So when I say yes, I talk to Jesus, and yes, He talks back, if you’re thinking in merely physical terms you’ll think ‘ah, she’s looney’. But though I may or may not speak to Him in voiced words, his response is one that communicates with my spirit. It is a strong ‘sense’ of knowing something, an impression that goes beyond mental conjuring. It is communicated to my spirit. Here lies another obstacle to this making sense. The spirit of man. It is a dead entity until God gives it life. And because God is spirit, its being alive is necessary for one who wishes to hear from God. The Bible teaches that at the moment of entering this relationship, the believer’s spirit is made alive. It is then the place of communicating with God who is Spirit. This goes on 24/7. He’s fully present to me and I to Him. We can be silent together, or talk. To know I am fully known and loved at all times by the all-powerful God who created me is enough to face anything that may arise in my life. That’s the long and short of what I mean by relationship. Don’t know if it really answers your query. And I don’t doubt that it sounds strange, esp. if you’ve not considered the reality of a realm other than the physical one. Also, it is far more complicated to describe one’s own relationship with a spiritual being than it is to give information on how to enter this relationship (which I believe would be considered proselytizing on this thread). I guess to state it simply is to say that it’s a relationship in another dimension than the physical. It’s an ongoing, growing thing which doesn’t come naturally to any of us. An excellent book on the subject that I’ve read lately is called Hearing God. It is a sound, non-sensational explanation of what it means to develop a conversational relationship with God. It is, of course, written by a Christian ( Dallas Willard, who happens to be a long-time professor of philosophy at the U. of California) and for Christians, but you might glean some insight here.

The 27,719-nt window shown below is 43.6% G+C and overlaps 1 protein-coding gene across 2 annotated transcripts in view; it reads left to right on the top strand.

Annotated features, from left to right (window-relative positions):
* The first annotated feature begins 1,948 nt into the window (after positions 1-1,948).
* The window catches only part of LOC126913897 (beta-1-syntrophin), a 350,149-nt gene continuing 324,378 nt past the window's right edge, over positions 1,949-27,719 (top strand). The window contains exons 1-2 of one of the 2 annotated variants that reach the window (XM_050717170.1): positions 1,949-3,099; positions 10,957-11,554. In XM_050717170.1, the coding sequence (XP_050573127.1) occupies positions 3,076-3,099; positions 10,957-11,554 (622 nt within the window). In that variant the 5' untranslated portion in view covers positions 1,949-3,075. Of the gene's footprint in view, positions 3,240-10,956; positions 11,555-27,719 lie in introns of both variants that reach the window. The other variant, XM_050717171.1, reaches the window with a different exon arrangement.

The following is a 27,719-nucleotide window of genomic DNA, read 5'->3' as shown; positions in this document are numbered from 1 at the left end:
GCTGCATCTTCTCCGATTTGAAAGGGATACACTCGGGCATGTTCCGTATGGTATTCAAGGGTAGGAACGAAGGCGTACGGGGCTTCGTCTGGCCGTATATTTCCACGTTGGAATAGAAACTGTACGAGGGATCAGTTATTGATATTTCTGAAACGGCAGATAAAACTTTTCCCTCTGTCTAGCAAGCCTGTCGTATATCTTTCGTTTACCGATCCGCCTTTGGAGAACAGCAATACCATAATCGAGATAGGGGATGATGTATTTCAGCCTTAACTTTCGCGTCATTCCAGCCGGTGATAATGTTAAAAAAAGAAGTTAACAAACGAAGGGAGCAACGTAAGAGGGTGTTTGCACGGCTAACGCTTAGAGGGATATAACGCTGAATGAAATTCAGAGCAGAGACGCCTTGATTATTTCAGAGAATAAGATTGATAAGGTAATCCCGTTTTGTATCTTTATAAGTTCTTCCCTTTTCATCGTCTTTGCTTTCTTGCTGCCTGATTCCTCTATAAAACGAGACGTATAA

And as for this notion of ours being a ‘grander standing’ than those who merely believe in Jesus and in God. First off, there are plenty of people who believe in ‘God’ in a vague sort of way, but want nothing to do with Jesus. That gets too personal for some reason; it demands I talk about sin and needing ‘salvation’ for instance. The Bible makes clear that it isn’t enough to merely believe God exists. Jesus said, even the demons do that. [ Yes, if there’s a good spiritual world, there’s a bad one—God’s enemies, the Devil and his demons (fallen angels)] |”You believe that there is one God. Good! Even the demons believe that-and shudder”.James 2:19 So no, this isn’t an exclusive club, just one that most choose not to join.
As for numbers, it’s difficult to speculate but there is much reference to sheep vs. goats in the Bible and this way of relationship is called a narrow road that few find (as contrasted to the wide road leading to destruction)– Pilgrim’s Progress depicts this excellently in allegorical terms– So the numbers are limited, fewer than polls suggest I would expect. This is not to say the way is not clearly offered to all. There are just few willing to pay the cost of following it. To me the benefits far outweigh the costs, but to the skeptical onlooker this does not seem so.